Why do gender biases in leadership exist? This is partly due to a stereotype that because men have been leaders for so long, the traits associated with the administration are often thought of as masculine and not viewed as favourably when exhibited by women. In this issue of #MakingHERStory, we spoke to Marsya Juwita Aderizal, an AVP Partnership Success Lead from our Modalku family, as she quashes this old stereotype. Also, learn more about how she takes on the challenges of leadership with impactful thoughtfulness, respect and collaboration.
Influence and inspiration
Tell us about a leadership lesson that you’ve learnt that’s unique to being a female leader?
Learning about imposter syndrome was a big switch for me. I realize that statistically more women than men, during their careers, had felt this way. Hence, I wasn’t alone in experiencing such feelings at work, and I could talk about it.
Tackling challenging projects or taking on new leadership responsibilities may be overwhelming and trigger self-doubt. Understanding that the feeling is normal and keep pushing through the challenge by doing our best effort will help to overcome this feeling bit by bit. Having doubt and not feeling confident is part of the process to grow and achieve objectives.
Have you drawn professional inspiration from other women? Tell us about someone who has inspired you
I don’t particularly have someone in mind. I have met many women leaders who really inspired me during my career journey. It’s admirable to see how they can be successful in their professional life: handling significant responsibilities no matter the company size and creating impact even in a male-dominated field, and yet being able to manage their personal life well: be with their family, children, friends, or community. Looking at them and hearing their story help me to remind myself that work is not the only thing in life. Each individual can balance their professional and personal life, in the way they want.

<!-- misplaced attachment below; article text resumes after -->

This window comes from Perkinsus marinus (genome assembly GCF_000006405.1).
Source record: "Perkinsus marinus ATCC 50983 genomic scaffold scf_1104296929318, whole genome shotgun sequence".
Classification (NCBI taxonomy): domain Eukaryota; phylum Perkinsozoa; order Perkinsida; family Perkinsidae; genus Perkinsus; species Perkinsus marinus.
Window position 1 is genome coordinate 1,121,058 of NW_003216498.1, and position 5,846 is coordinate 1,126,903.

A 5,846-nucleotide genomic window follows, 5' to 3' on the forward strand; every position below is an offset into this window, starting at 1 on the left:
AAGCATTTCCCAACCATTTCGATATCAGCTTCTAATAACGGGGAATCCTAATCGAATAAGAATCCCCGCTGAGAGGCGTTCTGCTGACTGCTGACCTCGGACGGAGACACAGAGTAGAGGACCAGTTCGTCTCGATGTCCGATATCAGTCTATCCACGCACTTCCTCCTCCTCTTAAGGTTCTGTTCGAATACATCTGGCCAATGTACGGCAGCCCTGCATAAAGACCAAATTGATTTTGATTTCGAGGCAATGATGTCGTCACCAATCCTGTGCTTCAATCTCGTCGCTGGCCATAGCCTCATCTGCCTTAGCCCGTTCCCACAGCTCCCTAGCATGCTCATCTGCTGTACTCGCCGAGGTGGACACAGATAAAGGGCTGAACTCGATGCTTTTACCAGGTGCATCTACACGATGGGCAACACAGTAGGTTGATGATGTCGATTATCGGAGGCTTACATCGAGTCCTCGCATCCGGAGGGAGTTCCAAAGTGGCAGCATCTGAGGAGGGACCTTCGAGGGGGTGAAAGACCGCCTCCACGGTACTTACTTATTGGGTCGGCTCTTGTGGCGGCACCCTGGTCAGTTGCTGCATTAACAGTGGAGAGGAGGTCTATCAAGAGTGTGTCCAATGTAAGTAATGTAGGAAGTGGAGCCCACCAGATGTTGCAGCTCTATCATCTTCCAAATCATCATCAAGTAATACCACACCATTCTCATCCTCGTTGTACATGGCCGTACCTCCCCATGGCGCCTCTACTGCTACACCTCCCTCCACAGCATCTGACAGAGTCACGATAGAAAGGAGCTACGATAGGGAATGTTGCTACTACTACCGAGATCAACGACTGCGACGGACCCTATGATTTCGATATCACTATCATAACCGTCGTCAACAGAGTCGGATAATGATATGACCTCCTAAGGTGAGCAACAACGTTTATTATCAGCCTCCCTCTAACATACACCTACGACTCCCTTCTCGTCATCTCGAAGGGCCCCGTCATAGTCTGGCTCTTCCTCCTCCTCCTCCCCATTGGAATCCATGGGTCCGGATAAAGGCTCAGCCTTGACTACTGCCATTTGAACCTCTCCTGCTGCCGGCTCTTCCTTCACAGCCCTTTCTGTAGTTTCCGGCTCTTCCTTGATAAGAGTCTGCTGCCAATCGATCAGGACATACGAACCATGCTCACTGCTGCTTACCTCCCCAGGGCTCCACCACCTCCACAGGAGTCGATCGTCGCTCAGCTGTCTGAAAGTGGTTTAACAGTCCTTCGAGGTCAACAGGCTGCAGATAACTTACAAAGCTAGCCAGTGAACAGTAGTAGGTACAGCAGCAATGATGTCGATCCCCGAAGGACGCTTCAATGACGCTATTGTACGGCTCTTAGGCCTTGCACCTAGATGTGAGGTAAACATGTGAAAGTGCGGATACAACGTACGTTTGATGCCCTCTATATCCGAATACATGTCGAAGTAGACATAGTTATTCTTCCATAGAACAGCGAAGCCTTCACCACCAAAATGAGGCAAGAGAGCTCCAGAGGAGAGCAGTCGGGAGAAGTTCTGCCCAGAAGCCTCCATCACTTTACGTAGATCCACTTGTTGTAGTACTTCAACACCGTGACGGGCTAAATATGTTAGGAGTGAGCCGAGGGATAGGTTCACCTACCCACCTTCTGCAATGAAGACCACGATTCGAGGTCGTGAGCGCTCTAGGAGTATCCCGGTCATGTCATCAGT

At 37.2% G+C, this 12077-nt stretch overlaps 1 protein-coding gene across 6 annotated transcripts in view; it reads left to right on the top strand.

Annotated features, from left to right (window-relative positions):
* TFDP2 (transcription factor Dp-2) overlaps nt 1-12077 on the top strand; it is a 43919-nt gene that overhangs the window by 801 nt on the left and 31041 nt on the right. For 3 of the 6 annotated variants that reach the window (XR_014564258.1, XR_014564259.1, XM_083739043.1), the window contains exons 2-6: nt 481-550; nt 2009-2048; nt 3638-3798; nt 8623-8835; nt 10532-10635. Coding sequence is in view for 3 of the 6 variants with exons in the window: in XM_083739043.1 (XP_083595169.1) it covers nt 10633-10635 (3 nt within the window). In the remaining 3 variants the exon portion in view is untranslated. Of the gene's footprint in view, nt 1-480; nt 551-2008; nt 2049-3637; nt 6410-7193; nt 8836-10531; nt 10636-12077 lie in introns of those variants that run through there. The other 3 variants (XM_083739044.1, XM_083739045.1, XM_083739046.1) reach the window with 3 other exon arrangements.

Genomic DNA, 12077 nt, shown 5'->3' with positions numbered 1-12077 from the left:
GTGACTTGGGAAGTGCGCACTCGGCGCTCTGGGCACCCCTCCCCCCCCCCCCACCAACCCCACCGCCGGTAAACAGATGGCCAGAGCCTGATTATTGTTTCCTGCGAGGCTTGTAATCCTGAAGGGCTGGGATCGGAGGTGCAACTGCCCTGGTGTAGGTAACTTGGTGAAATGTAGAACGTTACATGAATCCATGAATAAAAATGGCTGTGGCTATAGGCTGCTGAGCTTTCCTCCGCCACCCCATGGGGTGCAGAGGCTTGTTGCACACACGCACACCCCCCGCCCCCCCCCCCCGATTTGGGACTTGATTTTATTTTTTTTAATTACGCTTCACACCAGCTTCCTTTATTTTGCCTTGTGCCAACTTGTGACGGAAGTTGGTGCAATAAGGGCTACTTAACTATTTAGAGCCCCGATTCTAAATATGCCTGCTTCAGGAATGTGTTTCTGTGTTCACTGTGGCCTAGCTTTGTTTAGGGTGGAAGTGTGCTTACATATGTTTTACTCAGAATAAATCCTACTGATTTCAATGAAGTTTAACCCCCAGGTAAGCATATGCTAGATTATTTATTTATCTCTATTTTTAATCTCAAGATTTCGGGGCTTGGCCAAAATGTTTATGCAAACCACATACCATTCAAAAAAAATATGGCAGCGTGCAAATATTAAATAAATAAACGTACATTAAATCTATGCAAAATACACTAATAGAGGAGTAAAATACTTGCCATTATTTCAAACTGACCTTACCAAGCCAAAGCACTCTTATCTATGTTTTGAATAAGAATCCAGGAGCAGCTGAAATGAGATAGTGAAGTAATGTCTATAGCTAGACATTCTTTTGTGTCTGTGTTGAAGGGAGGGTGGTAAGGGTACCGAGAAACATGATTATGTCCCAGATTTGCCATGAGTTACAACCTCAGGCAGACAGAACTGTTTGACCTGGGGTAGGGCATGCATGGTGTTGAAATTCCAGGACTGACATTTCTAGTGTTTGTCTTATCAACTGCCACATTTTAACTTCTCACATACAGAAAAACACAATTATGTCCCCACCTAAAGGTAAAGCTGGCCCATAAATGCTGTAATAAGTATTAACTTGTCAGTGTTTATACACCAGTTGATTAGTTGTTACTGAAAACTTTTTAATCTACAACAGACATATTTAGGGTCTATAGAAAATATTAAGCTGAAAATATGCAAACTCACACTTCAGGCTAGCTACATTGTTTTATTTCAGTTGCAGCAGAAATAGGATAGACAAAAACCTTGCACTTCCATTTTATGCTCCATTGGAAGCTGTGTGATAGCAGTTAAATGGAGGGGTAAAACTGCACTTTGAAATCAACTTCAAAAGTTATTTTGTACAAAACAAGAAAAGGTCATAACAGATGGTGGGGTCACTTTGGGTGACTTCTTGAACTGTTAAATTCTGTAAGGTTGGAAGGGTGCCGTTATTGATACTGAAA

What energizes you about work?
I love the feeling that my work can make a meaningful impact on others, which can be my team members, external customers/partners, and even society. I get super excited when I achieve things that I thought I never could. Of course, connecting with other people and learning new things always fuels my energy.
What advice would you give to the next generation of female leaders?
Be generous in sharing inspiration, mentoring, and giving opportunities to other women to show what they are capable of. I know there was a time back then when our manager or other people put trust in us and let us shine: all of this helped us to create who we are now. Now it’s time to pay back!
How has FSMK empowered you to #breakthebias and be the leader you are today?
FSMK has a supportive environment where people respect each other and be collaborative, which makes me feel heard when I offer ideas or points of view and helps me to be open-minded in listening to other people’s opinions.
How should women support other women in their organizations?
- Give small gestures and show care to help other women overcome their self-doubts
- Build and get involved in a workgroup/community to share knowledge and experience that may be valuable for other women
Society might think otherwise, however, there is no rulebook to tell us how to be good leaders. Honesty, respect, grace and drive are really the qualities one should practice because in being a good person, we could all be great leaders. Stay tuned, for more on women in leadership, in our next issue of #MakingHERStory.